What to do when the nerves get in the way...

Too many times it is the nerves that let us down when we go out competing, riding in a clinic or just riding in front of others.

The reason is that many riders feel the pressure when someone is watching compared to just riding by themselves.


There are expectations that come in and the desire to do well and to show others that all the training has paid off.

But let's face it, most of the time when we put pressure on ourselves to do well the exact opposite happens and things generally go wrong.

So let's have a look why this is and what we can do to prevent that from happening.

First of all what I see all the time is that pressure for most riders becomes stress.

That means that pressure is not a positive thing that motivates them but rather a negative thing that sabotages their success. 

Stress is always our own creation and a combination of what we think and the feelings that our thoughts produce. Stress is self-inflicted and that means that we are the only ones who can turn it off as well.

Most peoples thoughts around competitions and riding in front of others are focused on the fact that they DON’T want to make a mistake.

And here is the first step you can take to make your life easier.

Be careful what you wish for.....

The brain does not recognise




The brain, just like an internet search on your computer, focuses on the keyword and that’s where we create emotions that match our memories and experiences around those keywords.

So if you keep telling yourself: “I don’t want to make a mistake” and mistakes to you means failure, you will automatically become nervous.

Instead if you keep telling yourself “I am good at this”, “Our training is getting better and better”, you have replaced the negative keyword with a positive one and you will instantly feel different.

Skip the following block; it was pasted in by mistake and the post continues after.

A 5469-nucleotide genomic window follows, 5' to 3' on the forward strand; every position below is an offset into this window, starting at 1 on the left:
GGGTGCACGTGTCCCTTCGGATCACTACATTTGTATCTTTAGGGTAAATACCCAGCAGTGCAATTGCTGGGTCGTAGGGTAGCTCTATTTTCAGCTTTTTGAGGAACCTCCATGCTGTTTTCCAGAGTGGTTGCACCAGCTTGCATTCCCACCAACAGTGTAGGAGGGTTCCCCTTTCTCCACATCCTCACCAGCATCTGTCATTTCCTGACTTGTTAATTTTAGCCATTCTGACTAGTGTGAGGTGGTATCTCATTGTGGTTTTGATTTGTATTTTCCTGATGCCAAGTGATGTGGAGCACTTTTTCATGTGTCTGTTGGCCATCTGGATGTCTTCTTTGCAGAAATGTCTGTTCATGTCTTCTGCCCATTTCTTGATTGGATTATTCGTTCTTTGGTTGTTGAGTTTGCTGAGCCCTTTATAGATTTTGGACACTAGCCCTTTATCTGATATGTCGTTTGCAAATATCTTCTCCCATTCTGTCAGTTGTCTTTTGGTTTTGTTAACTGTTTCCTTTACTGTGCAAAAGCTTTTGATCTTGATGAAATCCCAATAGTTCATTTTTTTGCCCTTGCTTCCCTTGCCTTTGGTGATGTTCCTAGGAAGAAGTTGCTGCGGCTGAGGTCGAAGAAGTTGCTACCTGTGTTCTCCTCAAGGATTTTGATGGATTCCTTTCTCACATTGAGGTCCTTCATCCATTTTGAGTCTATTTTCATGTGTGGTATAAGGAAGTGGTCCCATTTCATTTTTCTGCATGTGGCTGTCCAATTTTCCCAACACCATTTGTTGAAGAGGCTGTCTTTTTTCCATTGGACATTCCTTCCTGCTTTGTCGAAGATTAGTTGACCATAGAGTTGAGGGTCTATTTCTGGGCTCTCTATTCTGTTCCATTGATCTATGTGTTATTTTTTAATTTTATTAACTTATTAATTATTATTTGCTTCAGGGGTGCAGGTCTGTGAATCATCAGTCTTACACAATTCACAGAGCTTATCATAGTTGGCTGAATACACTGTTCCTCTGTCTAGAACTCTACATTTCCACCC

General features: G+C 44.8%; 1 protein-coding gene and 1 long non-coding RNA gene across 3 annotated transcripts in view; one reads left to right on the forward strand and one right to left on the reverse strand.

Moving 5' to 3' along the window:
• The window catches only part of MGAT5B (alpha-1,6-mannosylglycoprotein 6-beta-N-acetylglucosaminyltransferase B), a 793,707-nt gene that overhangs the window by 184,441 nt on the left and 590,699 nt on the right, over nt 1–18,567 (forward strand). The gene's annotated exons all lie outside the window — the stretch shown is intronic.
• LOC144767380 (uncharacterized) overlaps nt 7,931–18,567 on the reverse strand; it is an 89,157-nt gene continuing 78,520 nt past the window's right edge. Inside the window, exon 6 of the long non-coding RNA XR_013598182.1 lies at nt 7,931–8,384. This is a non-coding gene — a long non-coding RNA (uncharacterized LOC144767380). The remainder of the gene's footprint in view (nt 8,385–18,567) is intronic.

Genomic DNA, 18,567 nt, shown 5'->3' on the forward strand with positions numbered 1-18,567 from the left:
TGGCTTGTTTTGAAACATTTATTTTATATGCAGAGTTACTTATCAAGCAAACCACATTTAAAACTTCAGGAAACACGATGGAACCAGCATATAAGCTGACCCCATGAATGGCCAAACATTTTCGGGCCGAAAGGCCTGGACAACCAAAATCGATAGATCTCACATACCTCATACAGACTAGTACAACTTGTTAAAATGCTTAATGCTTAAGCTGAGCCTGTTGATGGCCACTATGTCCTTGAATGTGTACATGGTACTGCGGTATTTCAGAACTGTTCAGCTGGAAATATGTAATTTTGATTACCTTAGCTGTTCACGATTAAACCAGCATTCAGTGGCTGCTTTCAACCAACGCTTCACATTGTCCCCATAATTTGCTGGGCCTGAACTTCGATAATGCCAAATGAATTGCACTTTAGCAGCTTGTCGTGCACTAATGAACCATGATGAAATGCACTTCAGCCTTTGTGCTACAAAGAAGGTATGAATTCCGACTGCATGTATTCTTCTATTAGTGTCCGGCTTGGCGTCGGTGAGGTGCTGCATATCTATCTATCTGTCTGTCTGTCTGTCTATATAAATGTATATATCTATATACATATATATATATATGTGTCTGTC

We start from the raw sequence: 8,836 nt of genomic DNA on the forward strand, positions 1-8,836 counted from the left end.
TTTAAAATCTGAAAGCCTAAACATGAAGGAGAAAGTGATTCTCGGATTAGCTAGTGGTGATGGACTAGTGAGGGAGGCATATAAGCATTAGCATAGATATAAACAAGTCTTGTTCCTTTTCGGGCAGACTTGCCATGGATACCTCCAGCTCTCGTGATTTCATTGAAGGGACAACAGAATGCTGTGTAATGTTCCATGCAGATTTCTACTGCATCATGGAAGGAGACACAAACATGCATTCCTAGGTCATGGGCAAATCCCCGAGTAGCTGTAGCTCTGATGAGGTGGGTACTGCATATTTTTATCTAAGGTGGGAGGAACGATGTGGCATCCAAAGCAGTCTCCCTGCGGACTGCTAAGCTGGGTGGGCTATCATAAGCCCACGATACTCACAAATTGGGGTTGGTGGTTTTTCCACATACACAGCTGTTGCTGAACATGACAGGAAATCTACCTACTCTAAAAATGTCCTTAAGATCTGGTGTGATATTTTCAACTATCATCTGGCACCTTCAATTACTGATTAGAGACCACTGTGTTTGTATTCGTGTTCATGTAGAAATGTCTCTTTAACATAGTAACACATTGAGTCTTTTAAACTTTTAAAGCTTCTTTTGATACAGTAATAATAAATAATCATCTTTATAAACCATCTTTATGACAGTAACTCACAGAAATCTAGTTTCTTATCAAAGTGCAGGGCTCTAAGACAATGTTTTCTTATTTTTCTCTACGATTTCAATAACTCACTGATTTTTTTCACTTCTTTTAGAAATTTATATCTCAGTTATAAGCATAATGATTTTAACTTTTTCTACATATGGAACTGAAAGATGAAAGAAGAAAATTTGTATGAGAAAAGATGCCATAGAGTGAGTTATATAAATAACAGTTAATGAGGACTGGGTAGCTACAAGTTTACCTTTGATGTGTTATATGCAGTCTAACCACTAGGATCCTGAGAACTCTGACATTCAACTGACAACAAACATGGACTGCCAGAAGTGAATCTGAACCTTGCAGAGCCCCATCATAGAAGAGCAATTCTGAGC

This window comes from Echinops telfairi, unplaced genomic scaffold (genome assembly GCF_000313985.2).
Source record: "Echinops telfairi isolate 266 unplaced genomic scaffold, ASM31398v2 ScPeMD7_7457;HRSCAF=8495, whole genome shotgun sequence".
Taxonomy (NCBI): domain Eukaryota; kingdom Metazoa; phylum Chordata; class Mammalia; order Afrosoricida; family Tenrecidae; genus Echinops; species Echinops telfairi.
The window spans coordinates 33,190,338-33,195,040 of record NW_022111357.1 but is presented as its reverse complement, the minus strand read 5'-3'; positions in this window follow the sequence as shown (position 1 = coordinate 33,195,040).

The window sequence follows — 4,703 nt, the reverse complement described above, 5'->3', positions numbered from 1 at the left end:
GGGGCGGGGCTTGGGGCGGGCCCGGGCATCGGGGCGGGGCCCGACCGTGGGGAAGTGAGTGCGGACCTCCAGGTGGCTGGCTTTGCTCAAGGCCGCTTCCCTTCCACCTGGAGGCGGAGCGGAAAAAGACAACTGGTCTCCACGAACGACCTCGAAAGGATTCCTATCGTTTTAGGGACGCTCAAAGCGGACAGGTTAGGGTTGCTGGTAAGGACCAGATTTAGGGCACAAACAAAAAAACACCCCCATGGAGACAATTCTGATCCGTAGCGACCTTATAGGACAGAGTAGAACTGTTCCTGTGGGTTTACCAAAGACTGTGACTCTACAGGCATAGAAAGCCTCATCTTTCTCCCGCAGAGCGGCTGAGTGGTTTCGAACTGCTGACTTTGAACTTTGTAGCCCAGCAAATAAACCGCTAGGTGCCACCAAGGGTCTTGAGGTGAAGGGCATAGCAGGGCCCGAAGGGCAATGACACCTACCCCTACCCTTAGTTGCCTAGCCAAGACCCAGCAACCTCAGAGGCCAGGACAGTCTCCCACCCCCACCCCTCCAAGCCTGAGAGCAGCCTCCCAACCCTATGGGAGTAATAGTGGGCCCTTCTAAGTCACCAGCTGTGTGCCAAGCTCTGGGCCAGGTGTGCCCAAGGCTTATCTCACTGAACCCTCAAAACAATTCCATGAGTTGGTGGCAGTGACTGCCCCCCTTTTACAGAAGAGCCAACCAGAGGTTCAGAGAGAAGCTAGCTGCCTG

Try it out....it’s amazing how simple and how affective it is!

The second thing to focus on is your breathing.

Ahhh, the good old breathing....something we do all day, every day and yet it seems to be the first thing we STOP doing when we become nervous. 

The breathing is a direct flow on from how we feel. If we feel nervous, tense and anxious our breathing will become automatically shallow and it will be short and sharp. This creates tension in our body and our horse can feel that. The tension often starts in the neck, shoulder and forearms and can also block the hips and thighs as the arms pull back and the body tips forward.

Focusing on breathing is so easy to do and so subtle but makes a big difference in how our horse moves or the lack of.

On the other hand positive words that make us feel relaxed and confident have the opposite affect. The breathing becomes automatically longer and deeper. Like at the END of the dressage test when most riders finally let go of a sigh and miraculously the horse leaves the arena in a much better FREE walk than it produced in the test.

It is scarily true, isn’t it...?!

And thirdly, just become aware.

Spend some time to ponder on how you feel and what you think.

  • Is it really that important to produce the PERFECT ride when someone else is watching?
  • Do other people REALLY think what you imagine they are thinking?
  • When the judge makes a comment that suggest areas in your training that need to improve does the world really COME TO AN END as you predict it or is it in the end just a comment that is meant to suggest what to focus on in your next training session?!

Think about it. If you mind can make you feel nervous then your mind can also make you feel confident.

So, next time you start creating a drama in your mind, catch yourself and change the stories. Remind yourself about all the good rides you’ve been having, the improvements you have already made and be kind to yourself.

You will be able to ride much better when you feel that you are doing a good job and your horse will thank you for it too. 

Happy riding everyone xx